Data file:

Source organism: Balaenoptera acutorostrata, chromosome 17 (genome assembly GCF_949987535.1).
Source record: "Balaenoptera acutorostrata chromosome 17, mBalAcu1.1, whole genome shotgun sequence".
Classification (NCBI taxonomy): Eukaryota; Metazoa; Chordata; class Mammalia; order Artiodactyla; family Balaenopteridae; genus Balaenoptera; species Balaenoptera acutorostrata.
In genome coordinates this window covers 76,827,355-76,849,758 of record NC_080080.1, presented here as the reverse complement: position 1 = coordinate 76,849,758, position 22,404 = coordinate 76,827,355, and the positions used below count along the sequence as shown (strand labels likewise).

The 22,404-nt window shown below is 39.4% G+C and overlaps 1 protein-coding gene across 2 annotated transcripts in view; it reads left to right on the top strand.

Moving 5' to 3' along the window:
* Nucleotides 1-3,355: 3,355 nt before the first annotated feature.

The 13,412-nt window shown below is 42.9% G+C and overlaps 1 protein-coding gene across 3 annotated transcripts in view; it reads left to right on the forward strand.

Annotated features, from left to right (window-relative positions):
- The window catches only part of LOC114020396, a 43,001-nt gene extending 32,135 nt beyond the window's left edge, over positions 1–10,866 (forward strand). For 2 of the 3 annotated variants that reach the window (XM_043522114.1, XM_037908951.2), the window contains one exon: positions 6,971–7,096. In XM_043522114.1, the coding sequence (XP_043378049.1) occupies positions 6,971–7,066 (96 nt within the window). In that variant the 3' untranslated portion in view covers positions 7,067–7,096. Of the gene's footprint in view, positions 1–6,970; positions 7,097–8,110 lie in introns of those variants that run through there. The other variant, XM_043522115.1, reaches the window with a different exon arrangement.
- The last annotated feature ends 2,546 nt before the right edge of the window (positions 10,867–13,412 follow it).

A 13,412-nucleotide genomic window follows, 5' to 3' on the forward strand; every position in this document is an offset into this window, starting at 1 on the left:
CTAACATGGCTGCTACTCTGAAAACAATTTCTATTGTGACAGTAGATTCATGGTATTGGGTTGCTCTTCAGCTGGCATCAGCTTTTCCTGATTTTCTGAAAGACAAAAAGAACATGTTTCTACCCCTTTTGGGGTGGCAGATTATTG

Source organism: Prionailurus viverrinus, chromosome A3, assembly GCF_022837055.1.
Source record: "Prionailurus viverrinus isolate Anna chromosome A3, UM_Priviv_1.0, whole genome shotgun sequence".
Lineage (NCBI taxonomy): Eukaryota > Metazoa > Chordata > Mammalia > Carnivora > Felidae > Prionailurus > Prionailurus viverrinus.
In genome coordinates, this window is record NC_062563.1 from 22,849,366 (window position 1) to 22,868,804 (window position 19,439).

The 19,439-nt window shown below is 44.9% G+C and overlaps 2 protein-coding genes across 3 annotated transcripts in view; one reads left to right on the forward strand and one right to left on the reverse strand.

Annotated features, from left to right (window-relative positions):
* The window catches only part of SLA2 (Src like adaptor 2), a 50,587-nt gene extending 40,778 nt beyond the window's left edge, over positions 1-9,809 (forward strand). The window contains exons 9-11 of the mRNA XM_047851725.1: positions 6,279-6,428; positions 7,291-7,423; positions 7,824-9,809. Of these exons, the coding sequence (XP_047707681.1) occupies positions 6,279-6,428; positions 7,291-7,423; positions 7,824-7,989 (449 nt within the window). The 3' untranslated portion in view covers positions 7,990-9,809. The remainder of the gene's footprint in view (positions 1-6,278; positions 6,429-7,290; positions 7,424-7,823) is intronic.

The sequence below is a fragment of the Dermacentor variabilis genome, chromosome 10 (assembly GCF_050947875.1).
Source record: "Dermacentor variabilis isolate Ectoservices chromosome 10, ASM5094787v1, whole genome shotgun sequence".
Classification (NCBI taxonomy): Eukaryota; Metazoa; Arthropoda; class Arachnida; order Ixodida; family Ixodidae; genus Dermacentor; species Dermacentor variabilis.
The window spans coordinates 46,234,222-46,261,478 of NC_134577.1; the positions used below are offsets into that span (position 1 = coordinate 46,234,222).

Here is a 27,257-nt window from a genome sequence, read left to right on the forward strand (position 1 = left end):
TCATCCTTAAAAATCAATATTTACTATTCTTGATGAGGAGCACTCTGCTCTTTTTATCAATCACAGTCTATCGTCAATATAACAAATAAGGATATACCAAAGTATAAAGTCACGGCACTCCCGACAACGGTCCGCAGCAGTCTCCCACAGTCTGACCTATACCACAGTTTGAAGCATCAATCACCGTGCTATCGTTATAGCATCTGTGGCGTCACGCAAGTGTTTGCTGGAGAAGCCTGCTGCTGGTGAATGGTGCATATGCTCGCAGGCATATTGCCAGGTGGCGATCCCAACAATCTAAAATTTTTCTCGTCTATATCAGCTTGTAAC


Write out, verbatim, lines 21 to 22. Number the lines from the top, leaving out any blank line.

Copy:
The sequence below is a fragment of the Dermacentor variabilis genome, chromosome 10 (assembly GCF_050947875.1).
Source record: "Dermacentor variabilis isolate Ectoservices chromosome 10, ASM5094787v1, whole genome shotgun sequence".